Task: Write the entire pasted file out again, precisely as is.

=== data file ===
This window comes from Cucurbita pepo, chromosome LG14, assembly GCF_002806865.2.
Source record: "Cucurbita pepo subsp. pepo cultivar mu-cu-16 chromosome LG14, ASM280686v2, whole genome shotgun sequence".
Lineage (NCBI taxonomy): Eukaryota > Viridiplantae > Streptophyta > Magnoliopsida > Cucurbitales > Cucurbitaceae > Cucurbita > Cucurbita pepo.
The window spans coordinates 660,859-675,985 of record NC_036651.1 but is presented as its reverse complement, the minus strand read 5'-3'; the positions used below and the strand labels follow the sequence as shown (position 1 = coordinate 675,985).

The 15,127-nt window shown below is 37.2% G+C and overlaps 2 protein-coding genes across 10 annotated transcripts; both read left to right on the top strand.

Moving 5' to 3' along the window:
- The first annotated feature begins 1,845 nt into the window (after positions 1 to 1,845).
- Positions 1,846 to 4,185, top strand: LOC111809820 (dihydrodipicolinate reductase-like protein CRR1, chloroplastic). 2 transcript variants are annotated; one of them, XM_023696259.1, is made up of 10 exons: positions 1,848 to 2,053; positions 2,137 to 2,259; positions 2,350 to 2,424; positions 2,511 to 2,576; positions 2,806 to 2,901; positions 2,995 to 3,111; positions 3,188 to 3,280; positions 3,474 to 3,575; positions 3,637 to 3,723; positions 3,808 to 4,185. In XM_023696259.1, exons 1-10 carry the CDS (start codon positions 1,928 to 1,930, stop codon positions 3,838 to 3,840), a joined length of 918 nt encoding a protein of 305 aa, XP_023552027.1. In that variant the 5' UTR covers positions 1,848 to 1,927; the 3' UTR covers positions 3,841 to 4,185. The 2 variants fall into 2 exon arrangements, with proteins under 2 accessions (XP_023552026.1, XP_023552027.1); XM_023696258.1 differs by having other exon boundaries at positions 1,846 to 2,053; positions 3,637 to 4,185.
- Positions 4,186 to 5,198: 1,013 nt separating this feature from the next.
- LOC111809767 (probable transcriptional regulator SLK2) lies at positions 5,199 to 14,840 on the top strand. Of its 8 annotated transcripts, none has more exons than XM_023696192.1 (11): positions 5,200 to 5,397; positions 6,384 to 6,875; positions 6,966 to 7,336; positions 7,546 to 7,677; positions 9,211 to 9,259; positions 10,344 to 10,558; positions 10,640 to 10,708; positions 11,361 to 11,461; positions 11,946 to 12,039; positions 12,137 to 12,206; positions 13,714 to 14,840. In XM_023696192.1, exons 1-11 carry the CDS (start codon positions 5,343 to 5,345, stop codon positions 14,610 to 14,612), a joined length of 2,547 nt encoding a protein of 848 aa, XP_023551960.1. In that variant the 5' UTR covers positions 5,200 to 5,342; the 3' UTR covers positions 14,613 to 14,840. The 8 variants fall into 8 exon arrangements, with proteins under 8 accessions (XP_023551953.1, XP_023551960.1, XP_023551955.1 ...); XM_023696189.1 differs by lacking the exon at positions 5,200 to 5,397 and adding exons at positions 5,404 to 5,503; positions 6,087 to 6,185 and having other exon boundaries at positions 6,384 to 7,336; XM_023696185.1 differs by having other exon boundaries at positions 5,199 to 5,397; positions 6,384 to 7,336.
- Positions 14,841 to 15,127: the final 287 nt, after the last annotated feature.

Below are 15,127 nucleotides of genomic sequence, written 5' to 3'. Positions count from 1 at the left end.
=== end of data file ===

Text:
This window comes from Cucurbita pepo, chromosome LG14, assembly GCF_002806865.2.
Source record: "Cucurbita pepo subsp. pepo cultivar mu-cu-16 chromosome LG14, ASM280686v2, whole genome shotgun sequence".
Lineage (NCBI taxonomy): Eukaryota > Viridiplantae > Streptophyta > Magnoliopsida > Cucurbitales > Cucurbitaceae > Cucurbita > Cucurbita pepo.
The window spans coordinates 660,859-675,985 of record NC_036651.1 but is presented as its reverse complement, the minus strand read 5'-3'; the positions used below and the strand labels follow the sequence as shown (position 1 = coordinate 675,985).

The 15,127-nt window shown below is 37.2% G+C and overlaps 2 protein-coding genes across 10 annotated transcripts; both read left to right on the top strand.

Moving 5' to 3' along the window:
- The first annotated feature begins 1,845 nt into the window (after positions 1 to 1,845).
- Positions 1,846 to 4,185, top strand: LOC111809820 (dihydrodipicolinate reductase-like protein CRR1, chloroplastic). 2 transcript variants are annotated; one of them, XM_023696259.1, is made up of 10 exons: positions 1,848 to 2,053; positions 2,137 to 2,259; positions 2,350 to 2,424; positions 2,511 to 2,576; positions 2,806 to 2,901; positions 2,995 to 3,111; positions 3,188 to 3,280; positions 3,474 to 3,575; positions 3,637 to 3,723; positions 3,808 to 4,185. In XM_023696259.1, exons 1-10 carry the CDS (start codon positions 1,928 to 1,930, stop codon positions 3,838 to 3,840), a joined length of 918 nt encoding a protein of 305 aa, XP_023552027.1. In that variant the 5' UTR covers positions 1,848 to 1,927; the 3' UTR covers positions 3,841 to 4,185. The 2 variants fall into 2 exon arrangements, with proteins under 2 accessions (XP_023552026.1, XP_023552027.1); XM_023696258.1 differs by having other exon boundaries at positions 1,846 to 2,053; positions 3,637 to 4,185.
- Positions 4,186 to 5,198: 1,013 nt separating this feature from the next.
- LOC111809767 (probable transcriptional regulator SLK2) lies at positions 5,199 to 14,840 on the top strand. Of its 8 annotated transcripts, none has more exons than XM_023696192.1 (11): positions 5,200 to 5,397; positions 6,384 to 6,875; positions 6,966 to 7,336; positions 7,546 to 7,677; positions 9,211 to 9,259; positions 10,344 to 10,558; positions 10,640 to 10,708; positions 11,361 to 11,461; positions 11,946 to 12,039; positions 12,137 to 12,206; positions 13,714 to 14,840. In XM_023696192.1, exons 1-11 carry the CDS (start codon positions 5,343 to 5,345, stop codon positions 14,610 to 14,612), a joined length of 2,547 nt encoding a protein of 848 aa, XP_023551960.1. In that variant the 5' UTR covers positions 5,200 to 5,342; the 3' UTR covers positions 14,613 to 14,840. The 8 variants fall into 8 exon arrangements, with proteins under 8 accessions (XP_023551953.1, XP_023551960.1, XP_023551955.1 ...); XM_023696189.1 differs by lacking the exon at positions 5,200 to 5,397 and adding exons at positions 5,404 to 5,503; positions 6,087 to 6,185 and having other exon boundaries at positions 6,384 to 7,336; XM_023696185.1 differs by having other exon boundaries at positions 5,199 to 5,397; positions 6,384 to 7,336.
- Positions 14,841 to 15,127: the final 287 nt, after the last annotated feature.

Below are 15,127 nucleotides of genomic sequence, written 5' to 3'. Positions count from 1 at the left end.